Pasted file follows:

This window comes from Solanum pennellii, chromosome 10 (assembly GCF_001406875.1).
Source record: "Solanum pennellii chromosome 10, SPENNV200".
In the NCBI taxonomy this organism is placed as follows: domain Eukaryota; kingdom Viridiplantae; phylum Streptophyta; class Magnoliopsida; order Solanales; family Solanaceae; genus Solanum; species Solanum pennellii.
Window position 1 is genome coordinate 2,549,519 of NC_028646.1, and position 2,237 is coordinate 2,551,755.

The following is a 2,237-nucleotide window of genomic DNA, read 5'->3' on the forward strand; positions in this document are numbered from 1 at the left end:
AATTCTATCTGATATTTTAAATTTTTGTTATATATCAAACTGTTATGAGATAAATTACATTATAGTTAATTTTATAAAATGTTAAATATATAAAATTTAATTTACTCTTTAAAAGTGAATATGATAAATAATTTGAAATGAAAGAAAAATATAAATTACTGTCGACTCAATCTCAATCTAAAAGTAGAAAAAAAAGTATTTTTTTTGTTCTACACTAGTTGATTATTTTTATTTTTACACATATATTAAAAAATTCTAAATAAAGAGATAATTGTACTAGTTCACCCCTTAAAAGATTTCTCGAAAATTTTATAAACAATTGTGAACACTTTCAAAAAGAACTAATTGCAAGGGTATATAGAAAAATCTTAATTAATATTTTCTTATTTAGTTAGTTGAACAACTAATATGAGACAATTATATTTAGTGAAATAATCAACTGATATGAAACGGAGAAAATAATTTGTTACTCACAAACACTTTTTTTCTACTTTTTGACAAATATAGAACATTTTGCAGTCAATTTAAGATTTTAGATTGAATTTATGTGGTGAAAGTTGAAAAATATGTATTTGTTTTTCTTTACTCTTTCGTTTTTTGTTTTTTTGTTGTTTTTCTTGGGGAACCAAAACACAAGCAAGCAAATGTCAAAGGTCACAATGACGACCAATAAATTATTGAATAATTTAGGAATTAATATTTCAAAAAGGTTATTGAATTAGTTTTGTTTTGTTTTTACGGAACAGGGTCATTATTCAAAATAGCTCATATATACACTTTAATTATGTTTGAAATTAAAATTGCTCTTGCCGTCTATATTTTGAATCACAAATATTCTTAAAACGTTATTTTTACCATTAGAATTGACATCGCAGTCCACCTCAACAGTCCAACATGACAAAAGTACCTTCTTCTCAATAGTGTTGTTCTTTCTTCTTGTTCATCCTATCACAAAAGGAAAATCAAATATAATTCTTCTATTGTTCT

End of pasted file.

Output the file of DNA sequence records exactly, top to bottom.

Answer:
This window comes from Solanum pennellii, chromosome 10 (assembly GCF_001406875.1).
Source record: "Solanum pennellii chromosome 10, SPENNV200".
In the NCBI taxonomy this organism is placed as follows: domain Eukaryota; kingdom Viridiplantae; phylum Streptophyta; class Magnoliopsida; order Solanales; family Solanaceae; genus Solanum; species Solanum pennellii.
Window position 1 is genome coordinate 2,549,519 of NC_028646.1, and position 2,237 is coordinate 2,551,755.

The following is a 2,237-nucleotide window of genomic DNA, read 5'->3' on the forward strand; positions in this document are numbered from 1 at the left end:
AATTCTATCTGATATTTTAAATTTTTGTTATATATCAAACTGTTATGAGATAAATTACATTATAGTTAATTTTATAAAATGTTAAATATATAAAATTTAATTTACTCTTTAAAAGTGAATATGATAAATAATTTGAAATGAAAGAAAAATATAAATTACTGTCGACTCAATCTCAATCTAAAAGTAGAAAAAAAAGTATTTTTTTTGTTCTACACTAGTTGATTATTTTTATTTTTACACATATATTAAAAAATTCTAAATAAAGAGATAATTGTACTAGTTCACCCCTTAAAAGATTTCTCGAAAATTTTATAAACAATTGTGAACACTTTCAAAAAGAACTAATTGCAAGGGTATATAGAAAAATCTTAATTAATATTTTCTTATTTAGTTAGTTGAACAACTAATATGAGACAATTATATTTAGTGAAATAATCAACTGATATGAAACGGAGAAAATAATTTGTTACTCACAAACACTTTTTTTCTACTTTTTGACAAATATAGAACATTTTGCAGTCAATTTAAGATTTTAGATTGAATTTATGTGGTGAAAGTTGAAAAATATGTATTTGTTTTTCTTTACTCTTTCGTTTTTTGTTTTTTTGTTGTTTTTCTTGGGGAACCAAAACACAAGCAAGCAAATGTCAAAGGTCACAATGACGACCAATAAATTATTGAATAATTTAGGAATTAATATTTCAAAAAGGTTATTGAATTAGTTTTGTTTTGTTTTTACGGAACAGGGTCATTATTCAAAATAGCTCATATATACACTTTAATTATGTTTGAAATTAAAATTGCTCTTGCCGTCTATATTTTGAATCACAAATATTCTTAAAACGTTATTTTTACCATTAGAATTGACATCGCAGTCCACCTCAACAGTCCAACATGACAAAAGTACCTTCTTCTCAATAGTGTTGTTCTTTCTTCTTGTTCATCCTATCACAAAAGGAAAATCAAATATAATTCTTCTATTGTTCT